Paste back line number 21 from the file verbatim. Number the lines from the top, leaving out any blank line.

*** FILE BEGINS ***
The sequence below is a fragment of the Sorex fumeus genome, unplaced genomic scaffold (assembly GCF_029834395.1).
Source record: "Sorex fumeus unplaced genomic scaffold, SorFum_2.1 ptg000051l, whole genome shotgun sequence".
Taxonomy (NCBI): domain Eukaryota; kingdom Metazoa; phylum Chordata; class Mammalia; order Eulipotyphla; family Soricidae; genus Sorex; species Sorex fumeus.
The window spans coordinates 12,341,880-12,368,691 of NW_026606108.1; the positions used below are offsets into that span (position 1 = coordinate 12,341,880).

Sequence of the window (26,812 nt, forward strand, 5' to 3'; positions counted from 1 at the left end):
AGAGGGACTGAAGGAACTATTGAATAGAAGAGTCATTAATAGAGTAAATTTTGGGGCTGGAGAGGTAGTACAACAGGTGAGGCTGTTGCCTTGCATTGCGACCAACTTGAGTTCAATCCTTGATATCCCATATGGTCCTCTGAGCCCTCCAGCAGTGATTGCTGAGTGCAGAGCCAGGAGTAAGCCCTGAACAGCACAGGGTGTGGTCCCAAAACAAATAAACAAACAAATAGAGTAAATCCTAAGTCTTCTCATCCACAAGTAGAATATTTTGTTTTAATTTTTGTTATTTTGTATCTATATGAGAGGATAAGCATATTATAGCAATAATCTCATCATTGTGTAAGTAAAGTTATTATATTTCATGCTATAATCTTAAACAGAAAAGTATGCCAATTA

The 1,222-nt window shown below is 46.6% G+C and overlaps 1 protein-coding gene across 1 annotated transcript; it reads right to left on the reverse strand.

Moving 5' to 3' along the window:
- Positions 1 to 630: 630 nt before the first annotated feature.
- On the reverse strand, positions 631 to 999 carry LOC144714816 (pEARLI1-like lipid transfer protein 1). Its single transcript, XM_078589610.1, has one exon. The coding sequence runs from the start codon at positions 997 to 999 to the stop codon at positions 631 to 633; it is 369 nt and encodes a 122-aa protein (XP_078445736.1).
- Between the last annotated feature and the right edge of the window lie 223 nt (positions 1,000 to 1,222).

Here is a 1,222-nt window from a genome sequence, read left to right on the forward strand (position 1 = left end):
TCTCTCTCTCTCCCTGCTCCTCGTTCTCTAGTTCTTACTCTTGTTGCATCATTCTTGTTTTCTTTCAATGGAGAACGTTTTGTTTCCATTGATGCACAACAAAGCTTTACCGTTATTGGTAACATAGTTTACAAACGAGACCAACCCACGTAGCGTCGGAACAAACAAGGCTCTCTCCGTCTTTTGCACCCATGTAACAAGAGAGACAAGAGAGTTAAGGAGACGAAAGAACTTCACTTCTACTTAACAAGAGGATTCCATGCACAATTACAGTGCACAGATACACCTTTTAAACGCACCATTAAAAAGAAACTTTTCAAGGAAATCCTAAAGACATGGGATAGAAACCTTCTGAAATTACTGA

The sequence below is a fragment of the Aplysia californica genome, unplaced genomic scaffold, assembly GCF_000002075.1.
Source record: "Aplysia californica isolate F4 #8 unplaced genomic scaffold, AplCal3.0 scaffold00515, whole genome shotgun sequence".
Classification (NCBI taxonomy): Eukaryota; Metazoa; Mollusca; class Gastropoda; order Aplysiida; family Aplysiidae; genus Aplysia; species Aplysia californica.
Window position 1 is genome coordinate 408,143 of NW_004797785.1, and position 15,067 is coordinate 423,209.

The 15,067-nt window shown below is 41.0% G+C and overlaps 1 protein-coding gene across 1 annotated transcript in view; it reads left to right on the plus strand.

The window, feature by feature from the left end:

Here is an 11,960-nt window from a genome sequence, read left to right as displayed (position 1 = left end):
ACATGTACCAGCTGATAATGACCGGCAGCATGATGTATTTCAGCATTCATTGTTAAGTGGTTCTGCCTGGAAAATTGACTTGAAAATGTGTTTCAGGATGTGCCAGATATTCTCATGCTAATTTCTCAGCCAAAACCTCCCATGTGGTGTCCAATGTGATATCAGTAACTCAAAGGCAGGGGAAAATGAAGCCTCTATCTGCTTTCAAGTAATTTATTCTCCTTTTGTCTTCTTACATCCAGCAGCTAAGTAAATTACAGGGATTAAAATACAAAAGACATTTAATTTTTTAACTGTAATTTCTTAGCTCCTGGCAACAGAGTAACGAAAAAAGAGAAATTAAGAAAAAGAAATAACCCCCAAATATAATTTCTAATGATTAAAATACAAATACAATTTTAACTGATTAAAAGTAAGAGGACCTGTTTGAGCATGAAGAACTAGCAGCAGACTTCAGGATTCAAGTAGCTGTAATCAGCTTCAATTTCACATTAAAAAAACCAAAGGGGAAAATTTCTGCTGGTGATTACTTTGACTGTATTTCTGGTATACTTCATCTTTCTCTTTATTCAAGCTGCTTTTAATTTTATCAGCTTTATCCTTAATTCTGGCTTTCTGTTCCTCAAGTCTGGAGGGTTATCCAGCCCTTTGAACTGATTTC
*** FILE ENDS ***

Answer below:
ACATGTACCAGCTGATAATGACCGGCAGCATGATGTATTTCAGCATTCATTGTTAAGTGGTTCTGCCTGGAAAATTGACTTGAAAATGTGTTTCAGGATGTGCCAGATATTCTCATGCTAATTTCTCAGCCAAAACCTCCCATGTGGTGTCCAATGTGATATCAGTAACTCAAAGGCAGGGGAAAATGAAGCCTCTATCTGCTTTCAAGTAATTTATTCTCCTTTTGTCTTCTTACATCCAGCAGCTAAGTAAATTACAGGGATTAAAATACAAAAGACATTTAATTTTTTAACTGTAATTTCTTAGCTCCTGGCAACAGAGTAACGAAAAAAGAGAAATTAAGAAAAAGAAATAACCCCCAAATATAATTTCTAATGATTAAAATACAAATACAATTTTAACTGATTAAAAGTAAGAGGACCTGTTTGAGCATGAAGAACTAGCAGCAGACTTCAGGATTCAAGTAGCTGTAATCAGCTTCAATTTCACATTAAAAAAACCAAAGGGGAAAATTTCTGCTGGTGATTACTTTGACTGTATTTCTGGTATACTTCATCTTTCTCTTTATTCAAGCTGCTTTTAATTTTATCAGCTTTATCCTTAATTCTGGCTTTCTGTTCCTCAAGTCTGGAGGGTTATCCAGCCCTTTGAACTGATTTC